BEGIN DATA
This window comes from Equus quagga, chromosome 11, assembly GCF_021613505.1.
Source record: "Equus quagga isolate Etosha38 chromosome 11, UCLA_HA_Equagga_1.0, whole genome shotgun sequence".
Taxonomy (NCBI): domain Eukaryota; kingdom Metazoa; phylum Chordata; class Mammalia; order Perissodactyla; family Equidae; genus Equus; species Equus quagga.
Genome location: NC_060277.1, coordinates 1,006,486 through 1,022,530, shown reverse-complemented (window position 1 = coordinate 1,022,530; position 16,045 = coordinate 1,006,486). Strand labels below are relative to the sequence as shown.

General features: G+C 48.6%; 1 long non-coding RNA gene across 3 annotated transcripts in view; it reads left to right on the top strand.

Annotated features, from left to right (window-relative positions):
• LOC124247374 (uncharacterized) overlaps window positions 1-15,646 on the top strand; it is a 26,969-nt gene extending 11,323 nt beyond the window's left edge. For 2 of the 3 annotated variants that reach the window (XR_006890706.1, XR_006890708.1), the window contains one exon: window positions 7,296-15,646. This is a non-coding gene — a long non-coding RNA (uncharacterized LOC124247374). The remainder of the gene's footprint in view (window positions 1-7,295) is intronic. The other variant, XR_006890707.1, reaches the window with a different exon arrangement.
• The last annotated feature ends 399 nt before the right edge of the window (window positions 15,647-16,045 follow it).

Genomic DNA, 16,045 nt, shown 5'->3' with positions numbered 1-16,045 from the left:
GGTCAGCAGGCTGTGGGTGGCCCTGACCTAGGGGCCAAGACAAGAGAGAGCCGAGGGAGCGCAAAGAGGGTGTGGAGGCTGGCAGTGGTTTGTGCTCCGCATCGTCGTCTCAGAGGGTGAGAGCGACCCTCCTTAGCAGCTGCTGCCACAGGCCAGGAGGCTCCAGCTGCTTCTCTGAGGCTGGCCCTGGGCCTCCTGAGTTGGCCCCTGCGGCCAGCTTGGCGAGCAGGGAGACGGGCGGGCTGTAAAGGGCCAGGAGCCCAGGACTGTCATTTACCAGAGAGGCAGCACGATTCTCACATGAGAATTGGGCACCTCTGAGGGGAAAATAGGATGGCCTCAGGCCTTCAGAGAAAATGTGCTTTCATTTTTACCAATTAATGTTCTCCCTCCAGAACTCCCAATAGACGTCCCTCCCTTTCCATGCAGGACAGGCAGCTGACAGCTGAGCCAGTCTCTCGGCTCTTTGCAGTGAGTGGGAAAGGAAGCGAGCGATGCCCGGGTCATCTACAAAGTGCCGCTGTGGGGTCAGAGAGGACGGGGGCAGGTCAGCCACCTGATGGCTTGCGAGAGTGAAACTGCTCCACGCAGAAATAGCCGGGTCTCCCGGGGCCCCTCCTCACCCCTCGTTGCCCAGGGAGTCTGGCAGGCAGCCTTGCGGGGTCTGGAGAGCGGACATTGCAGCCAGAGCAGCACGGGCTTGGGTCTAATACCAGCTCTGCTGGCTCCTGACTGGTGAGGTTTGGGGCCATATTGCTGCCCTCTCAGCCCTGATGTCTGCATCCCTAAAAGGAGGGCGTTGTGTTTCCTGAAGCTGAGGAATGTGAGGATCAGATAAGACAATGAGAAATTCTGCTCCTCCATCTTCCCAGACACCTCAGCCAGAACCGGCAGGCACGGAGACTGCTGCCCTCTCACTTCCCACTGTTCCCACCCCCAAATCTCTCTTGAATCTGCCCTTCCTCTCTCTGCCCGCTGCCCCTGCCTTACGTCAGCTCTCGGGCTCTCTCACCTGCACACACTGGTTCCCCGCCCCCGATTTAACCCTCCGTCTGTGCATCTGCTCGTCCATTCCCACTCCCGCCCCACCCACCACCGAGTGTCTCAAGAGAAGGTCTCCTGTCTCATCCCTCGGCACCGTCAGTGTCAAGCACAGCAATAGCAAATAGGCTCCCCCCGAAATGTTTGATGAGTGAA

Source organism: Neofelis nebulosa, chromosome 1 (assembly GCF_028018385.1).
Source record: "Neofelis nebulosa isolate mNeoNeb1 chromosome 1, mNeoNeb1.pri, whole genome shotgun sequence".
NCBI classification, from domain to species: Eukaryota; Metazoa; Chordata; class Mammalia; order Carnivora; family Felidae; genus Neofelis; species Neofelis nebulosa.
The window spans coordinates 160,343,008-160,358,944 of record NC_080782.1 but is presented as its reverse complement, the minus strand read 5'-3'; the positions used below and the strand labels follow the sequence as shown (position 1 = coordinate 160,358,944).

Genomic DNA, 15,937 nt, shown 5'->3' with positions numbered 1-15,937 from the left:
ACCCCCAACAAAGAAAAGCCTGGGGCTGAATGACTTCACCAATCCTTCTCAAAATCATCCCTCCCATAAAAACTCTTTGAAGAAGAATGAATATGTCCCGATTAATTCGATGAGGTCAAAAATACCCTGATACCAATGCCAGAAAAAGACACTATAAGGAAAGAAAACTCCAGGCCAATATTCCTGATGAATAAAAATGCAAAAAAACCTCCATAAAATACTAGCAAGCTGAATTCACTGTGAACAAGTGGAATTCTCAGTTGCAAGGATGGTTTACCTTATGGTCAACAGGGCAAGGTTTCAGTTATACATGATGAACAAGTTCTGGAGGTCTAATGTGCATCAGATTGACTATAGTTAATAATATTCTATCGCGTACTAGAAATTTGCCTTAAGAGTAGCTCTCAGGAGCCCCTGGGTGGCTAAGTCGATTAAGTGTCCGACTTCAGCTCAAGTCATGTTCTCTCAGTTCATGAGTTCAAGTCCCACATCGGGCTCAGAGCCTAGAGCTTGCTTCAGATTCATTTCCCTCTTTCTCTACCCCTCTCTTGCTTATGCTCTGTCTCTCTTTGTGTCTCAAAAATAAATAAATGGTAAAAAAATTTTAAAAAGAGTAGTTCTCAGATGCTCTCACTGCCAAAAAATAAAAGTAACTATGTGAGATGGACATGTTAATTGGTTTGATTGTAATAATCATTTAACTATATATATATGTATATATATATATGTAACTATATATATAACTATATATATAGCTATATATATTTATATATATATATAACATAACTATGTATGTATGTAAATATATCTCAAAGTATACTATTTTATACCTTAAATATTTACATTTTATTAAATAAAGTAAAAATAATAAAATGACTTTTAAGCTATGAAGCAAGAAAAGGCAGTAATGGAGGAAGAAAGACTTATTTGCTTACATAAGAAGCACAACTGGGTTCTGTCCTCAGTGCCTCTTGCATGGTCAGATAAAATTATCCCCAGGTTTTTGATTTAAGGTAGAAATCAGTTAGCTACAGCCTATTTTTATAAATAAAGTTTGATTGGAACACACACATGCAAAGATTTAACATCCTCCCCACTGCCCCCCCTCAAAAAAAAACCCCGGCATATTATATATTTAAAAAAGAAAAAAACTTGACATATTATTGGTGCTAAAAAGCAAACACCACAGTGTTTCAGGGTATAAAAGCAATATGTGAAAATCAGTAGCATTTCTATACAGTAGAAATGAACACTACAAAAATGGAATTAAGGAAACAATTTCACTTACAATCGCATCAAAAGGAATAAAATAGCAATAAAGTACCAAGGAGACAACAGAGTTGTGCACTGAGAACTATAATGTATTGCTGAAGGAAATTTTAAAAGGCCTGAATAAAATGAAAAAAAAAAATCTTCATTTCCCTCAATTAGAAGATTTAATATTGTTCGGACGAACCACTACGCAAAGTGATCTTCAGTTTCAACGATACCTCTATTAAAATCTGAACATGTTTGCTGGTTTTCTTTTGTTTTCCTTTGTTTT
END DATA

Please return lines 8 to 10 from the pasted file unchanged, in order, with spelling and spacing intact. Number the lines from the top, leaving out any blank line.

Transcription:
• The last annotated feature ends 399 nt before the right edge of the window (window positions 15,647-16,045 follow it).

Genomic DNA, 16,045 nt, shown 5'->3' with positions numbered 1-16,045 from the left:
GGTCAGCAGGCTGTGGGTGGCCCTGACCTAGGGGCCAAGACAAGAGAGAGCCGAGGGAGCGCAAAGAGGGTGTGGAGGCTGGCAGTGGTTTGTGCTCCGCATCGTCGTCTCAGAGGGTGAGAGCGACCCTCCTTAGCAGCTGCTGCCACAGGCCAGGAGGCTCCAGCTGCTTCTCTGAGGCTGGCCCTGGGCCTCCTGAGTTGGCCCCTGCGGCCAGCTTGGCGAGCAGGGAGACGGGCGGGCTGTAAAGGGCCAGGAGCCCAGGACTGTCATTTACCAGAGAGGCAGCACGATTCTCACATGAGAATTGGGCACCTCTGAGGGGAAAATAGGATGGCCTCAGGCCTTCAGAGAAAATGTGCTTTCATTTTTACCAATTAATGTTCTCCCTCCAGAACTCCCAATAGACGTCCCTCCCTTTCCATGCAGGACAGGCAGCTGACAGCTGAGCCAGTCTCTCGGCTCTTTGCAGTGAGTGGGAAAGGAAGCGAGCGATGCCCGGGTCATCTACAAAGTGCCGCTGTGGGGTCAGAGAGGACGGGGGCAGGTCAGCCACCTGATGGCTTGCGAGAGTGAAACTGCTCCACGCAGAAATAGCCGGGTCTCCCGGGGCCCCTCCTCACCCCTCGTTGCCCAGGGAGTCTGGCAGGCAGCCTTGCGGGGTCTGGAGAGCGGACATTGCAGCCAGAGCAGCACGGGCTTGGGTCTAATACCAGCTCTGCTGGCTCCTGACTGGTGAGGTTTGGGGCCATATTGCTGCCCTCTCAGCCCTGATGTCTGCATCCCTAAAAGGAGGGCGTTGTGTTTCCTGAAGCTGAGGAATGTGAGGATCAGATAAGACAATGAGAAATTCTGCTCCTCCATCTTCCCAGACACCTCAGCCAGAACCGGCAGGCACGGAGACTGCTGCCCTCTCACTTCCCACTGTTCCCACCCCCAAATCTCTCTTGAATCTGCCCTTCCTCTCTCTGCCCGCTGCCCCTGCCTTACGTCAGCTCTCGGGCTCTCTCACCTGCACACACTGGTTCCCCGCCCCCGATTTAACCCTCCGTCTGTGCATCTGCTCGTCCATTCCCACTCCCGCCCCACCCACCACCGAGTGTCTCAAGAGAAGGTCTCCTGTCTCATCCCTCGGCACCGTCAGTGTCAAGCACAGCAATAGCAAATAGGCTCCCCCCGAAATGTTTGATGAGTGAA